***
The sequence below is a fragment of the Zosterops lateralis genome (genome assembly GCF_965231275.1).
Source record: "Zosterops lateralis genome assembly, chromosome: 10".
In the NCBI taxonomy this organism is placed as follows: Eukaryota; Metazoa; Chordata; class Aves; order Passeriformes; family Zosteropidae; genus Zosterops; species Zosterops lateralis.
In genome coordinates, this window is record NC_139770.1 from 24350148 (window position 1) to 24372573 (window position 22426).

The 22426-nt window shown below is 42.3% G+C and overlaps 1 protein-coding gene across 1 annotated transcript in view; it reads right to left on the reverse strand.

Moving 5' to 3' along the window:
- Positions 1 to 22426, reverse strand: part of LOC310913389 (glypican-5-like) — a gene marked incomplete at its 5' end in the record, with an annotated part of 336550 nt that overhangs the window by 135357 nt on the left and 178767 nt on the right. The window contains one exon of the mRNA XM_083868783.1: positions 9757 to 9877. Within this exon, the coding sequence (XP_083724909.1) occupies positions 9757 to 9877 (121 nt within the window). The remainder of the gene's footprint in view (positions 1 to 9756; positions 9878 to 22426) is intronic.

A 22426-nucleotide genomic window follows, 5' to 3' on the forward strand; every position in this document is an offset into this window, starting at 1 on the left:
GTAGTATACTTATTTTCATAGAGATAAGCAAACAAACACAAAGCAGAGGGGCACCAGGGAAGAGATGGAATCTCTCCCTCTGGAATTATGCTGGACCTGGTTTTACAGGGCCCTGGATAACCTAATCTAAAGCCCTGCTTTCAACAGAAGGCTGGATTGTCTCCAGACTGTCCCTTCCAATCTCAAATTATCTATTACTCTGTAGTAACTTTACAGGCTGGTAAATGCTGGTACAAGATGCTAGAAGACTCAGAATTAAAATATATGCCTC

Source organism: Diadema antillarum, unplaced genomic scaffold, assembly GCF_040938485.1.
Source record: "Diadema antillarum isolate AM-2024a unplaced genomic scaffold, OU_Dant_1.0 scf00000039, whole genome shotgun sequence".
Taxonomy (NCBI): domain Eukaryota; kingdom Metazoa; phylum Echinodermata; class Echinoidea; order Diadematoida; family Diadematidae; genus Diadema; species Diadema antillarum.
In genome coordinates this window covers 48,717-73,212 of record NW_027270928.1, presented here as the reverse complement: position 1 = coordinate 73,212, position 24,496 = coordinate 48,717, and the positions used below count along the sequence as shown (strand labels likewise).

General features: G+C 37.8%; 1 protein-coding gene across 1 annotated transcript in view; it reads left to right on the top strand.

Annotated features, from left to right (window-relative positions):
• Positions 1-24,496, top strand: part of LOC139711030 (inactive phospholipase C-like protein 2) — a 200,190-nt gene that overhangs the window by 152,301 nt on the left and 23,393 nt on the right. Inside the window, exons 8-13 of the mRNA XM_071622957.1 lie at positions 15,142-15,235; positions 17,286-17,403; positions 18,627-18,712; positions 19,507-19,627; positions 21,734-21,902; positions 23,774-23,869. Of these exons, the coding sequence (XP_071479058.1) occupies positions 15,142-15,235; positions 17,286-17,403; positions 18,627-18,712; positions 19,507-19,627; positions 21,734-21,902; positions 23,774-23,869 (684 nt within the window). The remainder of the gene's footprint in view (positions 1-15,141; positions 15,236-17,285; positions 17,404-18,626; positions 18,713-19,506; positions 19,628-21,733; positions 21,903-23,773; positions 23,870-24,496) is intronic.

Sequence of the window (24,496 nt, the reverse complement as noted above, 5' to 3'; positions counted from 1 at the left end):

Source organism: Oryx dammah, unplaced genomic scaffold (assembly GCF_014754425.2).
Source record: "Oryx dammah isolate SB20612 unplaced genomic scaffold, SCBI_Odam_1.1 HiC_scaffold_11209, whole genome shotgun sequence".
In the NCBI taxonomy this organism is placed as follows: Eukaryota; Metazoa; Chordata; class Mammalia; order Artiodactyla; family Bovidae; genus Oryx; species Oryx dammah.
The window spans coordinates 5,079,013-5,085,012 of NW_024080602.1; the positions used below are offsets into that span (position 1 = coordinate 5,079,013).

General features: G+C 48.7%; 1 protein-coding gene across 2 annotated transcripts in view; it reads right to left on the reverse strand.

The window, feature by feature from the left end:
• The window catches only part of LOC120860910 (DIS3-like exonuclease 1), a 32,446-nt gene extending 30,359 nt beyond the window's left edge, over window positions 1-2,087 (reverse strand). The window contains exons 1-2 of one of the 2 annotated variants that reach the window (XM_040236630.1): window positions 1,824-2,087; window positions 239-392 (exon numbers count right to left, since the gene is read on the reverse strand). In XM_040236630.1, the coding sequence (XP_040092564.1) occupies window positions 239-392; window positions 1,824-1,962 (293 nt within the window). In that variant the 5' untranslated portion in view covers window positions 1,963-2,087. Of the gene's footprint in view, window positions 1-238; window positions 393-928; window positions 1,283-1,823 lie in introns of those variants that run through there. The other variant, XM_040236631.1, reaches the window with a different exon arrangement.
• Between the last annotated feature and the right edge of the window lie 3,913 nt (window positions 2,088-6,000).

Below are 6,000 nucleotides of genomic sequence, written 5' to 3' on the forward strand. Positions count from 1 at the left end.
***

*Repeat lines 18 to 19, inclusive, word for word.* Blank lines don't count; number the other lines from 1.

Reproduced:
Source organism: Oryx dammah, unplaced genomic scaffold (assembly GCF_014754425.2).
Source record: "Oryx dammah isolate SB20612 unplaced genomic scaffold, SCBI_Odam_1.1 HiC_scaffold_11209, whole genome shotgun sequence".